By Chris Rasmussen, Fort Jackson LeaderMarch 31, 2011
FORT JACKSON, S.C. -- First Lt. Sophie Hilaire set a Guinness World Record for women running in full battle gear and has competed in numerous marathons, including the Boston Marathon.
But it isn't fame or solely personal achievement that drives the Soldier. She does it to support charities aimed at service members and their families.
So far, Hilaire, executive officer for Company A, 187th Ordnance Battalion, has raised more than $10,000 for different charities running in marathons.
"I have always run my races in support of military charities, an obvious choice to me since it is such a massive part of me and my family's life," said Hilaire, who is currently training to compete in the Death Race, a 24-hour adventure race described as "'Survivor meets 300.'"
"When I noticed the website for it was youmaydie.com, I knew I had to do it," Hilaire said. "I am constantly on the search for new and challenging things. I just like to stay fit and have goals."
She plans on donating the money she raises competing in the Death Race to the Children of Fallen Soldiers Relief Fund.
"I have requested the funds I raise be restricted to college scholarships for children who have a parent killed in action while deployed in support of Operation Iraqi Freedom or Operation Enduring Freedom," she said. "I believe anyone with the drive to further his or her education should be able to, and someone with the obstacle of a parent KIA is a scenario I cannot even begin to comprehend."
Hilaire, who graduated from the U.S. Military Academy at West Point with a degree in business management and a minor in environmental engineering, began her quest for athletic adventures by training for half and then full marathons. But she wasn't always a runner.
"When I did my first PT test I wasn't a runner. I ran two miles in about 21 minutes," she said. "But I was able to cut that time down in half by getting on a program and training for marathons."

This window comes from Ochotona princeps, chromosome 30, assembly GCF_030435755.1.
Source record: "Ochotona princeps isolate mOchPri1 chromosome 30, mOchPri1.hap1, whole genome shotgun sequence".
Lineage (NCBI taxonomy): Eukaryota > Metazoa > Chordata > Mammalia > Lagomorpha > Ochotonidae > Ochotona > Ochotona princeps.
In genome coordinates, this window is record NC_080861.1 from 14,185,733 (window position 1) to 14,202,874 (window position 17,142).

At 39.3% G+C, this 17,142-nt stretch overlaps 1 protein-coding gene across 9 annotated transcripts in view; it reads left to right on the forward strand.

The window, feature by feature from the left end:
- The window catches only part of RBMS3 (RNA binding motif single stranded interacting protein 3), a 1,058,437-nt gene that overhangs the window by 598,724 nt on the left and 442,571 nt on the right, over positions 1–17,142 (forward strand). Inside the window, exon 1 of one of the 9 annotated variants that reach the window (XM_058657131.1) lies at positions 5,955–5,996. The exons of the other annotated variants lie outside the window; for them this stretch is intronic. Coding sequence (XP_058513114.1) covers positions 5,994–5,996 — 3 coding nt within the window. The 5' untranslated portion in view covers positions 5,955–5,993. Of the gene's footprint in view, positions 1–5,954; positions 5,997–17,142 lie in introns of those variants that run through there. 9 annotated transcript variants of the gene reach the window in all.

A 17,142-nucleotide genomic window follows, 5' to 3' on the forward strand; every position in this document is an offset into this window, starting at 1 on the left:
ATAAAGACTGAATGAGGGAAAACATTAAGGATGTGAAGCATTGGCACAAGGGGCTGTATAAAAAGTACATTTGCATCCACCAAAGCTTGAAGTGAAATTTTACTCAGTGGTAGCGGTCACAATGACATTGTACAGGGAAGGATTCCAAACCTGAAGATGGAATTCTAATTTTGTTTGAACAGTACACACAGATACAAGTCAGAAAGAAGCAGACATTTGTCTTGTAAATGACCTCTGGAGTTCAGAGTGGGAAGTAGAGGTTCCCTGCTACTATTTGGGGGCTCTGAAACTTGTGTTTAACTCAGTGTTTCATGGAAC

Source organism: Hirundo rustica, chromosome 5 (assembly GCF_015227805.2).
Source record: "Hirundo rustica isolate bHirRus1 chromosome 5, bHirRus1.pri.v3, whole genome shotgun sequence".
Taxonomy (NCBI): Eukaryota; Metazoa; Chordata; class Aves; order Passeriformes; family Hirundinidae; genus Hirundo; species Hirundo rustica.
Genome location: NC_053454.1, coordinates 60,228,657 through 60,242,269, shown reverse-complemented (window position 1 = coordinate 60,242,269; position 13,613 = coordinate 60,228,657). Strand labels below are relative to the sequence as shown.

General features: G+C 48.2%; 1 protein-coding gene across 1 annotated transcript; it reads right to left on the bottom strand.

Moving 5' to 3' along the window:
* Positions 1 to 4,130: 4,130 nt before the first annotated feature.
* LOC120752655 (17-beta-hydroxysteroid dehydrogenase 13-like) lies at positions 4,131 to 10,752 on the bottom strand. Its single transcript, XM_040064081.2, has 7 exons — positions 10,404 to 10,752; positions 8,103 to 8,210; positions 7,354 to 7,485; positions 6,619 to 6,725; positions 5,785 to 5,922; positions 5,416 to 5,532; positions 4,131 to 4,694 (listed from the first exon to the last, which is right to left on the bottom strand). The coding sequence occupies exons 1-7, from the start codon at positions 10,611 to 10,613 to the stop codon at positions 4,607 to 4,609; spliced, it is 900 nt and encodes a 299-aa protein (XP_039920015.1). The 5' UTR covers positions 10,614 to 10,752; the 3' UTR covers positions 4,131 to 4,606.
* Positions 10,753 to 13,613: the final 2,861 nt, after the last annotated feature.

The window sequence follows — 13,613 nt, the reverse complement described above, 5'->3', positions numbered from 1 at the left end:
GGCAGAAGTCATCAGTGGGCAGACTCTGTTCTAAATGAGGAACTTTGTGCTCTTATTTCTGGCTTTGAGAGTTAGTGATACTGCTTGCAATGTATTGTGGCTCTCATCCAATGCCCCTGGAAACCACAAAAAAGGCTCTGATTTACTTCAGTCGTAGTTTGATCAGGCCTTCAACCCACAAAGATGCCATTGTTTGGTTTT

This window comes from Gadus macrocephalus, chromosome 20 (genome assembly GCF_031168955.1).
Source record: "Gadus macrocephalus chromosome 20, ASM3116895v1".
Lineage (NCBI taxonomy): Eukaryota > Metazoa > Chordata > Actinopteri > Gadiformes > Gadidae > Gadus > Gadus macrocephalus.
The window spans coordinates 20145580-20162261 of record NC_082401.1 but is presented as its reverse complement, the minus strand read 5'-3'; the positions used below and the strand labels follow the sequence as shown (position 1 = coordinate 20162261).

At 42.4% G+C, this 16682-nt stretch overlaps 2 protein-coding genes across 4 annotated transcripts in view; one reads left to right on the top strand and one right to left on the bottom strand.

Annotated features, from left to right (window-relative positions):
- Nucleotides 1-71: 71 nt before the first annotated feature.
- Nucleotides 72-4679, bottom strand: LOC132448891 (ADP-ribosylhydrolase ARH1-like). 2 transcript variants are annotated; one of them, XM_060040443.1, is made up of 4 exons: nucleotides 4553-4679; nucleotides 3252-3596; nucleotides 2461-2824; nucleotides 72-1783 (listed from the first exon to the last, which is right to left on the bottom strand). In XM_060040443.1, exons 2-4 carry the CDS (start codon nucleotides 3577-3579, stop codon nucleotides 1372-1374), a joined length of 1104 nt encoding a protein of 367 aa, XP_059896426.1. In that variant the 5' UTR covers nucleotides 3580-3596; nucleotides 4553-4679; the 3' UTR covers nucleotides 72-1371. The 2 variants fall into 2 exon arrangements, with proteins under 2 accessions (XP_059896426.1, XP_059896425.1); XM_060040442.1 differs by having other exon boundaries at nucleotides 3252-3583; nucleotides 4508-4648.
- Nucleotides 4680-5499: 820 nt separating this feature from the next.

After running in a few marathons, Hilaire decided to raise the bar and attempt to set the Guinness record for fastest marathon time for a woman wearing full battle gear. She chose the Philadelphia Marathon and set the record Nov. 22, 2009 with a time of 4 hours and 54 minutes. The previous record was held by a British soldier who finished in 5 hours and 11 minutes.
Breaking the record meant Hilaire had to wear an Army Combat Uniform, boots, Army Combat Helmet and protective vest with full body armor.
"It added about a third of my body weight. But it wasn't that bad," she said. "I was most worried about running in the boots because they would be too heavy. But I found a Nike version (of the boots) and they worked well."
She was able to raise more than $1,500 from the event for the non-profit organization American Veterans with Brain Injuries.
"I read about the founder's son, Pfc. Chris Lynch. He was a runner who suffered a brain injury and lost his coordination to a point he could no longer run," she said. "Now he trains and competes in marathons on a hand cycle.
"It made sense to raise money for American Veterans with Brain Injuries while running in combat gear to generate awareness of this cause," she said.
The peak of Hilaire's marathon career came in 2010 when she completed the Boston Marathon in 3 hours, 29 minutes.
"Finishing it was a huge deal for me because I used to be that girl who couldn't run. It was something I really had to work for," she said. "It was such an emotional event that when I was done I wanted to do something different."
In comes the Death Race, a grueling endurance event that pits 200 competitors in the woods of Vermont against nature and man-made obstacles, such as diving into an icy river to retrieve a heavy rock, climbing a mountain carrying two buckets of water or dismantling a 500-pound hiking trail bridge and carrying it down the mountain before putting it back together.
"The race is very extreme, and we wanted the name to be extreme as well," race founder Andy Weinberg said. "We are putting people in situations where they have to fight. The race is about not giving up. You have to push yourself mentally, physically and emotionally if you want to finish."
The course could entail anything and it changes every year. Only 10 percent who start the course finish.
"I will finish," Hilaire said. "Giving up is not an option. Physically, the fact that it lasts 24 hours will be a challenge in itself. Mentally, the will to continue moving forward is a test.
"They will also have tests that involve memorizing a list of the first 10 presidents' full names, which you get at the top of a mountain hike, then recite it verbatim at the bottom of the hike."
Hilaire, who trains morning, noon and night for the race, credits her command team for allowing her the time to get into the gym.
"I think she has a lot of intestinal fortitude to do this race," said Capt. Bryan Austin, commander of Co. A, 187th. "Her physical ability to train and still have the energy to come in and do her job is second to none. She is an outstanding Soldier."